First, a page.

Architecture the James Turrell way states: “The qualities of the space must be seen, and the architecture of the form must not be dominant.” That’s the approach one firm is taking with the Tower Infinity in South Korea. It’s being marketed as the first “invisible skyscraper.” The building will be wrapped in a “reflective skin” that reveals the surrounding environment. Camouflaged buildings are nothing new, but architects and designers are still learning how to refine and conceptualize these structures to help people experience form and space in unique ways. This transparency lends a beautiful and often fragile quality to buildings, but it can also be a poignant statement about man’s intrusion upon the environment. Here are 15 examples of invisible buildings we love.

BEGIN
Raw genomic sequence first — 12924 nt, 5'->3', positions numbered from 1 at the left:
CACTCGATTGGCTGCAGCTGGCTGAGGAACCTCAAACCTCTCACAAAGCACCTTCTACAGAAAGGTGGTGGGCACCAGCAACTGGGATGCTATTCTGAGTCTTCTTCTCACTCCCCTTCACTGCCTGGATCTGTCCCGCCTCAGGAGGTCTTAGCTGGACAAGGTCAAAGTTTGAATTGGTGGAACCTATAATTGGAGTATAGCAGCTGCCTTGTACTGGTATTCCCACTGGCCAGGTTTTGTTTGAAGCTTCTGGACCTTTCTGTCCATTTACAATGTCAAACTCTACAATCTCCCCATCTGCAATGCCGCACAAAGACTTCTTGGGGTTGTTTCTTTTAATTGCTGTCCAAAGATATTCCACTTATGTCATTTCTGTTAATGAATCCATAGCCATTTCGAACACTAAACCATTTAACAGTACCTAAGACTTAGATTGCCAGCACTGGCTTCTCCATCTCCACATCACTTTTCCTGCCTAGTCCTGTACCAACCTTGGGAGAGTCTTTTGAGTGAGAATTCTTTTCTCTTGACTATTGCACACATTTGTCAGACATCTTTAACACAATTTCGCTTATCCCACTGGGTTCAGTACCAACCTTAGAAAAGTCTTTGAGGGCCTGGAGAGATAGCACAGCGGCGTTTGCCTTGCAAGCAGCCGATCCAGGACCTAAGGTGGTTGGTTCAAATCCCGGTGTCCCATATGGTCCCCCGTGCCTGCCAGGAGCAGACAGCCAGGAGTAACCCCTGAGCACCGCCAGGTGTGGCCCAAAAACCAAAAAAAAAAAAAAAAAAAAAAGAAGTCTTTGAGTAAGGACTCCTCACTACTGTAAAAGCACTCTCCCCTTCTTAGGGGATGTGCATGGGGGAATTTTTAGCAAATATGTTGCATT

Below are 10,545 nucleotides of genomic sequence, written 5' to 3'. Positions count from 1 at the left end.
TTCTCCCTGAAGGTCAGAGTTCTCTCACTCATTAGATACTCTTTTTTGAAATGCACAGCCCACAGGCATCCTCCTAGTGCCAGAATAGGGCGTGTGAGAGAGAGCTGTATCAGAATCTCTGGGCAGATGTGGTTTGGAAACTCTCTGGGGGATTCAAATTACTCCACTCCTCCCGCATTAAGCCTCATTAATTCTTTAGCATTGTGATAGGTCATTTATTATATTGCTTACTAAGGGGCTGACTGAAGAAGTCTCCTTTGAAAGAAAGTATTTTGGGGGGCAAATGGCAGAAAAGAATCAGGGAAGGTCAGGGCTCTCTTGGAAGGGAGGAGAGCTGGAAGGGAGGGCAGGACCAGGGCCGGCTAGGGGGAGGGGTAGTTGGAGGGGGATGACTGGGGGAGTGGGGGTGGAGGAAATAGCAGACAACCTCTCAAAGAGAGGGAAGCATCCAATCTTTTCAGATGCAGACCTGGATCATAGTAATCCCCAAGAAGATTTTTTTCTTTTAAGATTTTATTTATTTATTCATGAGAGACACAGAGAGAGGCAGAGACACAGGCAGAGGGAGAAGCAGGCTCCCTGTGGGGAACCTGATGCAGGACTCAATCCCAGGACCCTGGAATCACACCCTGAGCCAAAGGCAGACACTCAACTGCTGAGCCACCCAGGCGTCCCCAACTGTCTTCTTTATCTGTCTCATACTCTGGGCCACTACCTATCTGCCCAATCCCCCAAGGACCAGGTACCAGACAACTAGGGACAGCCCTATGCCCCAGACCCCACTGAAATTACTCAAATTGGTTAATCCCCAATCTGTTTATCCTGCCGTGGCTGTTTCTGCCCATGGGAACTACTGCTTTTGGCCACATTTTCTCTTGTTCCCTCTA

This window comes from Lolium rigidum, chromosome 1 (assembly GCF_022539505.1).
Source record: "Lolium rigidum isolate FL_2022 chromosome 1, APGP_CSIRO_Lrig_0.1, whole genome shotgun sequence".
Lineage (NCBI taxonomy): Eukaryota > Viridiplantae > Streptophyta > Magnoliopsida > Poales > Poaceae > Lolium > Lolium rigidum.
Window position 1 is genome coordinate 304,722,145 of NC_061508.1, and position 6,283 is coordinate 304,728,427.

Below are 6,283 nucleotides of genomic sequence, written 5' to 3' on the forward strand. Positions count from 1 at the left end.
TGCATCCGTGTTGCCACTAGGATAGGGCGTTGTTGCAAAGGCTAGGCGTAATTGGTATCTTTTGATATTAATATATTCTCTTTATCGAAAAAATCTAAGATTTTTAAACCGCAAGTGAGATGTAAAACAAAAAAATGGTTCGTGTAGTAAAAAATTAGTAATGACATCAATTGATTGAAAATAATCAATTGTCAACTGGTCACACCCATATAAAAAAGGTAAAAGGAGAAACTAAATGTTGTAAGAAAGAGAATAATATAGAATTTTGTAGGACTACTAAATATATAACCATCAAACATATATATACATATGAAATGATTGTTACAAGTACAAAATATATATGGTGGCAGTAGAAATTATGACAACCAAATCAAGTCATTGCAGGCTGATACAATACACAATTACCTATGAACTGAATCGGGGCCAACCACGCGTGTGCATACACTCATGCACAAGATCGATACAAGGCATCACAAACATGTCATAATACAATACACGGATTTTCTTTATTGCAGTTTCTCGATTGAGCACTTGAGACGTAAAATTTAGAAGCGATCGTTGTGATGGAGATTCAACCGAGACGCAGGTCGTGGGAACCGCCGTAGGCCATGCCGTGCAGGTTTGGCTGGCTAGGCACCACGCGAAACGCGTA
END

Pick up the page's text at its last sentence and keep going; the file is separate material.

The Cairns Botanic Gardens in Australia, designed by Charles Wright Architects, minimizes intrusion upon the landscape. “We proposed a design which literally reflects the gardens as camouflage for the building,” designers stated. The surrounding tropical plants mirrored along the visitor’s center transformed the entryway into an inviting, nature-filled space.